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After conviction, judge orders new trial in Barnes murder

In what local criminal defense attorneys called a bold decision, a Baltimore judge has ordered a new trial for Michael Maurice Johnson, the man convicted last month of murdering North Carolina teenager Phylicia Barnes, because of an error prosecutors made after the verdict was in.

“Nine out of 10 judges wouldn’t come anywhere near granting this motion for a new trial because it is such a high-profile case, but I am not surprised that Judge [Alfred] Nance did,” said Warren A. Brown, an attorney at the Warren A. Brown Law Office in Baltimore who was not involved in the case.

By failing to provide information about a key witness in speedy manner, prosecutors violated the 1963 U.S. Supreme Court decision in Brady v. Maryland, in which the court ruled that the government cannot withhold any evidence that would be helpful to the defense.

“Brady was severely violated,” Nance said Wednesday.

While it is rare for a court to grant a request for new trial based on Brady violations, Byron L. Warnken, an attorney and a longtime professor of criminal law at the University of Baltimore School of Law, said “it sounds like a new trial was in order” in this case.

“Prosecutors were placed on notice … and did nothing about it,” Warnken said.

Johnson’s attorneys said prosecutors waited roughly two weeks to provide information that the witness, jailhouse informant James McCray, had lied at trial about testifying in an unrelated Montgomery County case.

McCray’s credibility was key because he was the only person to testify that Johnson admitted killing Barnes and was also the only one to testify that he saw Barnes’ lifeless body at any point between December 2010 and April 2011.

 

After the verdict

Even though the information came to the attention of prosecutors a day after a jury reached its verdict, Nance said the delay was harmful because Johnson’s attorneys were under a strict timeline for filing post-trial motions.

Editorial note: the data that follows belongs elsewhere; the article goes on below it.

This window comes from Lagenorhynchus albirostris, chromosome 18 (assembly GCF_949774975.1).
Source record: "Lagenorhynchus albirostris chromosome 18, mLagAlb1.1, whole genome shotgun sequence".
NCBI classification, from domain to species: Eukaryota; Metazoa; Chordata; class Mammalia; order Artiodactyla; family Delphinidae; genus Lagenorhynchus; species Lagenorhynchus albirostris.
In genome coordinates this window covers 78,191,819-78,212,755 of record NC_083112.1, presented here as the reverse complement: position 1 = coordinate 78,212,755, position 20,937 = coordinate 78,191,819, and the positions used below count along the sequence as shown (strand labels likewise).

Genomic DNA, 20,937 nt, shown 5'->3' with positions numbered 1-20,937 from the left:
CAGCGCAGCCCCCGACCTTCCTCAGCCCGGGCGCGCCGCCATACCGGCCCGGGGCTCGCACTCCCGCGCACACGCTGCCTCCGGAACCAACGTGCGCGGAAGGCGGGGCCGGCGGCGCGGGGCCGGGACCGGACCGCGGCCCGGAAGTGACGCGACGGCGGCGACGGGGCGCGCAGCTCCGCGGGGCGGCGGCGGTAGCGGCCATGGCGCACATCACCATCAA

The judge also noted that prosecutors failed to provide the defense with McCray’s complete criminal background and instead simply provided a handwritten record of the charges McCray faced.

The complete record shows that McCray was incarcerated in Baltimore County right around the time of Johnson’s arrest, in contradiction of the prosecution’s statements indicating that McCray’s only source of information about case was what Johnson had told him.

“The dots are now being connected that he was in Baltimore County” while the case was being highly publicized, Nance said.

Joseph Murtha, of Miller Murtha & Psoras LLC in Baltimore, said granting a new trial based on Brady violations was an “unusual remedy” for a judge to take.

But Murtha, a former prosecutor who was not involved in the matter, said the prosecutors in this case should have provided the defense attorneys with information about McCray’s complete criminal history.

“[There must be] complete disclosure of any available information on a witness,” Murtha said.

Defense attorneys Ivan J. Bates and Tony Garcia of Bates & Garcia LLC in Baltimore and Russell A. Neverdon of the Law Office of Russell A. Neverdon Sr. LLC in Baltimore said in an interview following the judge’s decision that Johnson was “pleased with the decision but realizes that the fight continues.”

They confirmed that Johnson cannot again face charges of first degree murder, which the jury cleared him of in last month’s trial.
Brown said that is a huge victory for Johnson.

“He is facing a maximum of 30 years instead of life,” Brown said. “The worst case scenario is a conviction on a lesser charge.”

Baltimore City State’s Attorney Gregg Bernstein’s office released an emailed statement following Wednesday’s ruling saying the state was “disappointed in the judge’s decision but we look forward to the new trial in which we will be able to present the evidence and testimony we believe establishes the defendant’s guilt beyond a reasonable doubt.”

Russell Barnes, Phylicia’s father, said prosecutors had assured him that they are going to retry the case.
“It’s a setback,” he said. “We know the state has the correct man. We are going to stay focused and keep it moving. Our main goal is justice for Phylicia and justice must be served.”